I was at an event the other day and a very distinguished doctor, the head of a big hospital in New York, he said, ‘We got to do something about prescription drug costs.’ This is not a – this is not a patient or a family.  This is one of the most distinguished doctors in New York City.  He said, ‘It’s getting to the point where I can’t prescribe certain drugs that my patients need because the insurance won’t pay for them.  Medicare, Medicaid, nobody will pay for them because they are too expensive.’  And he mentioned particularly a drug by Gilead that will cure hepatitis C.  And it is so expensive that a lot of Americans are being left out.  And you know what really is upsetting about this is that drug company sells that same drug all over the world at a much lower price to everybody else.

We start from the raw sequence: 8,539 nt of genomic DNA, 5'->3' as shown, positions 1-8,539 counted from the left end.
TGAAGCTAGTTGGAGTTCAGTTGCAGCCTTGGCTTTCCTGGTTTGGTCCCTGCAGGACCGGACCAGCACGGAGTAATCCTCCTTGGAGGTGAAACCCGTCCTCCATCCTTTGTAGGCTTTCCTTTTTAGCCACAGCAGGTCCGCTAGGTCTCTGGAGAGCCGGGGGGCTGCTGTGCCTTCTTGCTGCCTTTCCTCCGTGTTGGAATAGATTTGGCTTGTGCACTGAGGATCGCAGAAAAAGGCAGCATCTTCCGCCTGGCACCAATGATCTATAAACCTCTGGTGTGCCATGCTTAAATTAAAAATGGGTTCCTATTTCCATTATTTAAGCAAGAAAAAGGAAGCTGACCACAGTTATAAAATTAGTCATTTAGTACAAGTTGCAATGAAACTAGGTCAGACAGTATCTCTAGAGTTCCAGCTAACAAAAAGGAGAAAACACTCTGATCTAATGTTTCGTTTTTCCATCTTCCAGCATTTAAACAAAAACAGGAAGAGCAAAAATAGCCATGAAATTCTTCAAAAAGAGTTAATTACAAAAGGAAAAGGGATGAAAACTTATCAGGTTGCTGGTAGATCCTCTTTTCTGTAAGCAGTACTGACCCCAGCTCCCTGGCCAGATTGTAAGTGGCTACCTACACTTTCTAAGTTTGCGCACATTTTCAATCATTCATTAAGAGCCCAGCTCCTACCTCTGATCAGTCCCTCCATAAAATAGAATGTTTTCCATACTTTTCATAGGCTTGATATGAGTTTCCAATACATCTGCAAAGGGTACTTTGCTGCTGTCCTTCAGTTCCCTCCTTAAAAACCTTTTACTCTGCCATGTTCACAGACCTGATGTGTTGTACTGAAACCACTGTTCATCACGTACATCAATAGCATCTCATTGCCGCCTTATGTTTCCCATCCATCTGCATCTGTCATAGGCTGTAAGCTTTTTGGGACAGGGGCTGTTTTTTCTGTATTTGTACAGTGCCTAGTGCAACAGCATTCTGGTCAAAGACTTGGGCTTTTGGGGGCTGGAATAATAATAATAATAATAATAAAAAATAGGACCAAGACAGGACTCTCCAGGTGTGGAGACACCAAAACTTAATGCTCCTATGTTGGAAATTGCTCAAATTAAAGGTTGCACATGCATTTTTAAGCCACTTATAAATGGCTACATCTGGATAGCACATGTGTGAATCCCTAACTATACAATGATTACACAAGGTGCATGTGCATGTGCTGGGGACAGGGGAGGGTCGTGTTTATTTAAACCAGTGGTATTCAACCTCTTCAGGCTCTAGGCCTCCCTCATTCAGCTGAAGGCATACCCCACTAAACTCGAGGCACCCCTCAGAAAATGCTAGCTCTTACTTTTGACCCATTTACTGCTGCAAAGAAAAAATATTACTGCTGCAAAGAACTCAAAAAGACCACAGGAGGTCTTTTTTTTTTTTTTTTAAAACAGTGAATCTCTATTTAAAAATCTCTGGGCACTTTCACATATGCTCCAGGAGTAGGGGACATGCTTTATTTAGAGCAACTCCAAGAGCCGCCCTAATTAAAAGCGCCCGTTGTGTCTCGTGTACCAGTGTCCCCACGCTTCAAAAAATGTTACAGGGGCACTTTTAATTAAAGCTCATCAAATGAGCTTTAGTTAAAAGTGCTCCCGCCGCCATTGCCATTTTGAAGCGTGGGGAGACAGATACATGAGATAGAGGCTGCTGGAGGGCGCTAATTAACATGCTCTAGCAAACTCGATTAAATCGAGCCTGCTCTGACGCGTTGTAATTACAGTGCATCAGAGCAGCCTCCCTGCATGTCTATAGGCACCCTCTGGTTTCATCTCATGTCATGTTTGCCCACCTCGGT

Now, I’m proud, I’m proud, that our drug companies invent drugs to cure really terrible diseases and treat chronic diseases.  I’m proud of that.  But let’s be clear.  Your tax dollars helped support the research that is used to create those drugs in the first place. Your tax dollars support the Food and Drug Administration that tests those drugs to determine whether or not they are safe and effective to be able to go to market.  And then we end up in America paying the highest price for those drugs that we have helped to create.  We have got to take this on.  And we can do it without hurting research and discovery and new drugs and new devices.